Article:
Note: This is another entry in the 'Solar on a Strata' blog series < It chronicles the planning, installation, and ongoing experience with a 60-module solar PV installation on Central Park Strata, a 63-unit condominium in downtown Victoria. HES-PV supplied the hardware such as Fronius Inverters and Solar Panels in June 2015. I was the Strata President and led the project to install them, and continue as a volunteer adviser to the Strata Council.

Bottom line: There isn't much to report in the last year and a half. The system continues to produce electricity every day, without maintenance. I asked the current Strata President if they would like me to come to their next AGM to answer any questions, and her response was:

We have asked around about the solar panels, and nobody really showed much interest in learning more about them. I think that overall, people are just happy that they will eventually pay for themselves and generate power, but that's the extent of their interest. Unfortunately, I think that by coming and doing a presentation would be a waste of your time.

Here are some details:


As of the end of January 2018, the system has produced 45 MWh (Megawatt hours) of electricity. This is AC power delivered out to the building, as measured by the inverter. It's about 5% over what we expected from the most accurate pre-installation prediction -

The initial analysis predicted it would supply about 1/3 of the electricity used by the strata common area. As reported in the last blog, the strata replaced the High Pressure Sodium exterior lights on the building with LEDs, reducing the overnight demand by about a kilowatt. In the 12 months since that change, the solar panels supplied about 47% of the electricity used by the strata common area.

I have done my best to calculate $$ saved and it looks like $5,780 from June 11, 2015 to the end of January, 2018. Any calculations for solar should be done on a full 12-month period to account for the huge seasonal variation. Those run from June 2015 to June 2017. The best estimates I can provide show that the system saved $4,654 in electricity costs during those two years, a 4.95% annual return on the $47,000 invested.

BC Hydro Invoices

The August invoices show the most change, of course. August 2014 was $707.46, August 2016 was $39.96 and August 2017 was $64.06

[caption id="attachment_1374" align="aligncenter" width="968"] Central Park PV Output (Dec, 2017).[/caption]

Solar Eclipse

No magic here, but it's easy to see the eclipse cutting production from 08:50 to 11:05 on August 21. The loss was about 8 kWh, costing about $1.13.

[caption id="attachment_1373" align="aligncenter" width="1170"] Production during Solar Eclipse (August 21, 2017).[/caption]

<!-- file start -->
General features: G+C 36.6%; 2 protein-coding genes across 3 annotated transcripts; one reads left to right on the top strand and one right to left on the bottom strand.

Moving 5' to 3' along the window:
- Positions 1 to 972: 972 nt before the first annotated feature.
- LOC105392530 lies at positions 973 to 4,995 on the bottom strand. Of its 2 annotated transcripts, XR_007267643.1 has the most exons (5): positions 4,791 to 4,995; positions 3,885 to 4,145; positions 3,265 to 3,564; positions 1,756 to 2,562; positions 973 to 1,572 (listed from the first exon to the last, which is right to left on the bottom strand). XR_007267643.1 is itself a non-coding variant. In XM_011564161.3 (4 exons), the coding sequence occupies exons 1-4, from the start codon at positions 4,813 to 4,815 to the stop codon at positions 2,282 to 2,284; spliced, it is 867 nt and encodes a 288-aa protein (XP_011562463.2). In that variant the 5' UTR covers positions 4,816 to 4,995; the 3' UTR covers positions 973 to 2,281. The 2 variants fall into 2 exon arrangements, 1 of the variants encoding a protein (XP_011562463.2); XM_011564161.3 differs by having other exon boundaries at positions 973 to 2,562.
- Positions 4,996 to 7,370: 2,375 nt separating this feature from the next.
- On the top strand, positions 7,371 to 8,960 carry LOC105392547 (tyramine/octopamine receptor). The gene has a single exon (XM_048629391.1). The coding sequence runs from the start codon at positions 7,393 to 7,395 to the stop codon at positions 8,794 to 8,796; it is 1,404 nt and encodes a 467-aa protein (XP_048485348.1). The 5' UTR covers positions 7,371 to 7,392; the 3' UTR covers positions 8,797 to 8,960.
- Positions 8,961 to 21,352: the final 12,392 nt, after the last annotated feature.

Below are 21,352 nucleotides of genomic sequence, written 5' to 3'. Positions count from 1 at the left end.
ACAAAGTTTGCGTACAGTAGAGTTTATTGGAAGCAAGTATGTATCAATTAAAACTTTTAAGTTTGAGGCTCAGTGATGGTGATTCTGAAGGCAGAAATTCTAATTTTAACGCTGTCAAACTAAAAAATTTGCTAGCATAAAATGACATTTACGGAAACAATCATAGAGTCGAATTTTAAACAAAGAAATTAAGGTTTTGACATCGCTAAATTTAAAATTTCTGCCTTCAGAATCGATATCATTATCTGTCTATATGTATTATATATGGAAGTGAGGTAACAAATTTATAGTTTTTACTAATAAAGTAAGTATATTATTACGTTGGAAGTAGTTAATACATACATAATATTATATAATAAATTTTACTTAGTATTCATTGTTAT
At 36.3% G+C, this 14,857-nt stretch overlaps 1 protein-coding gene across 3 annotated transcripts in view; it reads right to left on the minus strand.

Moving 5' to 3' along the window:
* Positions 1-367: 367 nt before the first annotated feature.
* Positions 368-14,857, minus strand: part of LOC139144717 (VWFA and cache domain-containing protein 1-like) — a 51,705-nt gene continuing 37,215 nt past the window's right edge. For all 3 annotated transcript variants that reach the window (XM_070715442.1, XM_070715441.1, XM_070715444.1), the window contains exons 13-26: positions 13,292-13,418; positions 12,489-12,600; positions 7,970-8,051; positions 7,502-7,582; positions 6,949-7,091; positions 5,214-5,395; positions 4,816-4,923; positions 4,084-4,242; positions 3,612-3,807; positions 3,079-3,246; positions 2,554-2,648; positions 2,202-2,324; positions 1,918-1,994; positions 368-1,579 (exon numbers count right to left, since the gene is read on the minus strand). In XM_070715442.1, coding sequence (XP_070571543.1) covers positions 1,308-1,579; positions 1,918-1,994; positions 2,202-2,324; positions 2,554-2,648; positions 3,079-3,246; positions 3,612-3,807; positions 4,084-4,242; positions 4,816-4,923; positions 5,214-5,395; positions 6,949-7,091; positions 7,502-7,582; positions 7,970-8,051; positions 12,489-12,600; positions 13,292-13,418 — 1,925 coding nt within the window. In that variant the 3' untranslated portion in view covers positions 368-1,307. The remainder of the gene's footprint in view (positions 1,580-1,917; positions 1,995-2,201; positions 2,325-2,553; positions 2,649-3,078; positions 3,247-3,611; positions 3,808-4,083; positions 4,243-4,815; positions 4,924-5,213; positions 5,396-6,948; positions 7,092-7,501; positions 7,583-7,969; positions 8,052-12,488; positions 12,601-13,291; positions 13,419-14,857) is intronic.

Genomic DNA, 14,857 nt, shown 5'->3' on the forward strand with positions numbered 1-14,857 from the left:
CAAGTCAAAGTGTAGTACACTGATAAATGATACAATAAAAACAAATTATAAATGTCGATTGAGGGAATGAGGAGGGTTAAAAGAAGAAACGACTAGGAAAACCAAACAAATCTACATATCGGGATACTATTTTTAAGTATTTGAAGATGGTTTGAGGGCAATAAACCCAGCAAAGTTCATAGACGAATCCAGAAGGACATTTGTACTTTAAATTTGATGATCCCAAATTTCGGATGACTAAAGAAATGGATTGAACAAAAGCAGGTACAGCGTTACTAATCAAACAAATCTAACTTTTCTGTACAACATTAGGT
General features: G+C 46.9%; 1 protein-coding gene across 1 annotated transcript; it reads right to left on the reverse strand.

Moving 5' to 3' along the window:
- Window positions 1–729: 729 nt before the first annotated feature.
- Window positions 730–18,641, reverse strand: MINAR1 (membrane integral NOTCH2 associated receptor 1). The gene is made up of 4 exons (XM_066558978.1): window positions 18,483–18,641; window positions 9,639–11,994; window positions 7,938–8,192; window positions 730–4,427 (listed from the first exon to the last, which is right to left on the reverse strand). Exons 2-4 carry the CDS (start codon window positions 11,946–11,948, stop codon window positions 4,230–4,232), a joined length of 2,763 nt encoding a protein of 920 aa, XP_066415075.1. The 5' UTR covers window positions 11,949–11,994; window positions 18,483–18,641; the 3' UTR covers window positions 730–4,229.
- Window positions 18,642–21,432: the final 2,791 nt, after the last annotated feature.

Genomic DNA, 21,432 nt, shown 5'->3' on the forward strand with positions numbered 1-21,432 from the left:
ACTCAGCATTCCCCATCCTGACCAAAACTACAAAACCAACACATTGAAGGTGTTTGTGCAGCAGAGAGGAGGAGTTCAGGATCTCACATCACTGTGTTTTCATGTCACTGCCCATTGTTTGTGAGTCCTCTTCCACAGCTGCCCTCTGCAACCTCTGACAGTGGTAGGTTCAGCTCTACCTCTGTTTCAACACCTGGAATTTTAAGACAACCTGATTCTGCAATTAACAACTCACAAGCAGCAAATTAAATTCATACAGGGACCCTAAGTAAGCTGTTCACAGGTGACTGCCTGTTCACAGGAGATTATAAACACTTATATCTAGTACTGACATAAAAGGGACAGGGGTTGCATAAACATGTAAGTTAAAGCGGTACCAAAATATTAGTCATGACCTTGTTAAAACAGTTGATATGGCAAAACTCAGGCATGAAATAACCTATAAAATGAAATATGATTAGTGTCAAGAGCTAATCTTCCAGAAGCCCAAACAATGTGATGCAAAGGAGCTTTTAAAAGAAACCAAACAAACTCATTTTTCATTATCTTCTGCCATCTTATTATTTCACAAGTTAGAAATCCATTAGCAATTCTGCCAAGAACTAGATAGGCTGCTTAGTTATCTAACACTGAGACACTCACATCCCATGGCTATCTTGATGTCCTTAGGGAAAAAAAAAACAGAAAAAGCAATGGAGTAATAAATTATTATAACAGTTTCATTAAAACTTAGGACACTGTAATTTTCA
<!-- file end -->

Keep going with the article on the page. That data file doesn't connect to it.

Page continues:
The Strata Council was very supportive in having tours of the system on September 23 as part of Green Energy Doors Open <>   Ten people showed up for three tour times.


The ventilation fan installed in the electrical room worked fine over the summer, and the room has been cooler. I had a recorder there until the end of June, and it was almost always under 30, with a couple of bumps to 32.


The Inverter continues to report its output and condition through the Fronius website <>. I receive weekly and monthly emails with output summaries, and also if there is a problem in the system - to this point only with the Internet connectivity.

Fronius changed its public website so that we can now only see two days of previous output profiles, although monthly and annual summaries are still available.

Lobby Display

As usual, the only trouble from the system was from the lobby display. This time the LCD panel that shows the production failed. I purchased a replacement at the Sally Ann for $10. It's a bit different shape than the last one, so I had to modify the wood frame it hangs in a bit. Again, this display has no effect on the actual electricity production which continues uninterrupted since June 2015.

Too Much Power ?

This is the one for geeks. As mentioned in my last blog entry, some of the electricity the panels produce in the summer displaces 'Step 1' electricity, which isn't as expensive as 'Step 2'. When we designed the system, the goal was to NOT generate enough to displace 'Step 1'. However, with the LED lights, it turns out that for the July and September billing cycles, the solar panels have cut into the Step 1 rate. But I have done the calculation and this has only reduced the cost savings by $127 in the last two years. Not a big deal in the big picture.


I rinsed the panels in spring of 2016, when they just had a bit of grit along the bottom edge. They didn't seem to need any cleaning in May 2017 after our very wet spring. I checked them closely again in mid September 2017 ahead of the tours, and they had a bit of grit at the bottom again, but also a very thin layer of find brown dust which I thought might be from this summer's forest fires. I gave them a better cleaning this time

- used a bit of soap in two buckets of water, and a soft broom again. It took about an hour.

However, there was been a lot of rain this fall and a month later I didn't find any grit left. I think my rinse was unnecessary - the October rains would have cleaned them.

Hallway lights

The Strata chose to replace the 'dog dish' CFL corridor lighting with new LED fixtures. I don't know what this cost, but I saw a comment on Facebook that the hallways are brighter. I can't detect any difference in the power consumption on MyHydro. The 6" fluorescent U-tubes draw 13 watts (plus a magnetic ballast), and the LED lights are rated at 14 watts, so I wouldn't expect to see a change.


I remain happy to talk to anyone who is interested in following Central Park's lead. My email address is on the 'Solar on a Strata - Join Us?' page. I have spoken/emailed with about 13 people. I don't know of any who have gone beyond the investigation stage.